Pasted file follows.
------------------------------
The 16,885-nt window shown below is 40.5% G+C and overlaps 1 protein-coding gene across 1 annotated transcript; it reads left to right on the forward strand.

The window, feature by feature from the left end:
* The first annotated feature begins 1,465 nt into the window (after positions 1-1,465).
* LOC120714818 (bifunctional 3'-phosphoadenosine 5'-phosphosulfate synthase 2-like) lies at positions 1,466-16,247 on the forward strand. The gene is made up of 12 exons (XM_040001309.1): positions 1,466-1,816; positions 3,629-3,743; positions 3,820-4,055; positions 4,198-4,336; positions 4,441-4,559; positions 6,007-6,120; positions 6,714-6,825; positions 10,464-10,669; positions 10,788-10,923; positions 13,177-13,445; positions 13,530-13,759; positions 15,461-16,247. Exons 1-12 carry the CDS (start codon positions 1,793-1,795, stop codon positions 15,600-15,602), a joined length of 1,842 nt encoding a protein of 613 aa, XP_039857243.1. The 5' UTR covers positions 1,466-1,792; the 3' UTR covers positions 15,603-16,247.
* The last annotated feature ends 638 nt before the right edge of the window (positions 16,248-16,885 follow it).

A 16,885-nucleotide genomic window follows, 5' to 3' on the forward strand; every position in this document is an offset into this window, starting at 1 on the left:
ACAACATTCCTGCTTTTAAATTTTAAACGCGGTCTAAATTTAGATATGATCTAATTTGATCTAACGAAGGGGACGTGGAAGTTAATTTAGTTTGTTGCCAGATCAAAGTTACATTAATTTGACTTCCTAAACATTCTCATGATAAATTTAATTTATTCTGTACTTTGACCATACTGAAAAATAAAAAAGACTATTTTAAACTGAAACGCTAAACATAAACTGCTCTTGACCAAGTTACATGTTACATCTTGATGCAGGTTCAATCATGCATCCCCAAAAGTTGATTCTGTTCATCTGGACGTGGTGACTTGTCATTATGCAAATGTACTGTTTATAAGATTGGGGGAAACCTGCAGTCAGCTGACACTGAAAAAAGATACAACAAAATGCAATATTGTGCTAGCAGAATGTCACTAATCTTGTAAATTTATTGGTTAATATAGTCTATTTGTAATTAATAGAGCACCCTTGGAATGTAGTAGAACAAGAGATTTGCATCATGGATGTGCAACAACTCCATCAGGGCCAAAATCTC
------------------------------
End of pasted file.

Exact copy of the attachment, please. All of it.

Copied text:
The 16,885-nt window shown below is 40.5% G+C and overlaps 1 protein-coding gene across 1 annotated transcript; it reads left to right on the forward strand.

The window, feature by feature from the left end:
* The first annotated feature begins 1,465 nt into the window (after positions 1-1,465).
* LOC120714818 (bifunctional 3'-phosphoadenosine 5'-phosphosulfate synthase 2-like) lies at positions 1,466-16,247 on the forward strand. The gene is made up of 12 exons (XM_040001309.1): positions 1,466-1,816; positions 3,629-3,743; positions 3,820-4,055; positions 4,198-4,336; positions 4,441-4,559; positions 6,007-6,120; positions 6,714-6,825; positions 10,464-10,669; positions 10,788-10,923; positions 13,177-13,445; positions 13,530-13,759; positions 15,461-16,247. Exons 1-12 carry the CDS (start codon positions 1,793-1,795, stop codon positions 15,600-15,602), a joined length of 1,842 nt encoding a protein of 613 aa, XP_039857243.1. The 5' UTR covers positions 1,466-1,792; the 3' UTR covers positions 15,603-16,247.
* The last annotated feature ends 638 nt before the right edge of the window (positions 16,248-16,885 follow it).

A 16,885-nucleotide genomic window follows, 5' to 3' on the forward strand; every position in this document is an offset into this window, starting at 1 on the left:
ACAACATTCCTGCTTTTAAATTTTAAACGCGGTCTAAATTTAGATATGATCTAATTTGATCTAACGAAGGGGACGTGGAAGTTAATTTAGTTTGTTGCCAGATCAAAGTTACATTAATTTGACTTCCTAAACATTCTCATGATAAATTTAATTTATTCTGTACTTTGACCATACTGAAAAATAAAAAAGACTATTTTAAACTGAAACGCTAAACATAAACTGCTCTTGACCAAGTTACATGTTACATCTTGATGCAGGTTCAATCATGCATCCCCAAAAGTTGATTCTGTTCATCTGGACGTGGTGACTTGTCATTATGCAAATGTACTGTTTATAAGATTGGGGGAAACCTGCAGTCAGCTGACACTGAAAAAAGATACAACAAAATGCAATATTGTGCTAGCAGAATGTCACTAATCTTGTAAATTTATTGGTTAATATAGTCTATTTGTAATTAATAGAGCACCCTTGGAATGTAGTAGAACAAGAGATTTGCATCATGGATGTGCAACAACTCCATCAGGGCCAAAATCTC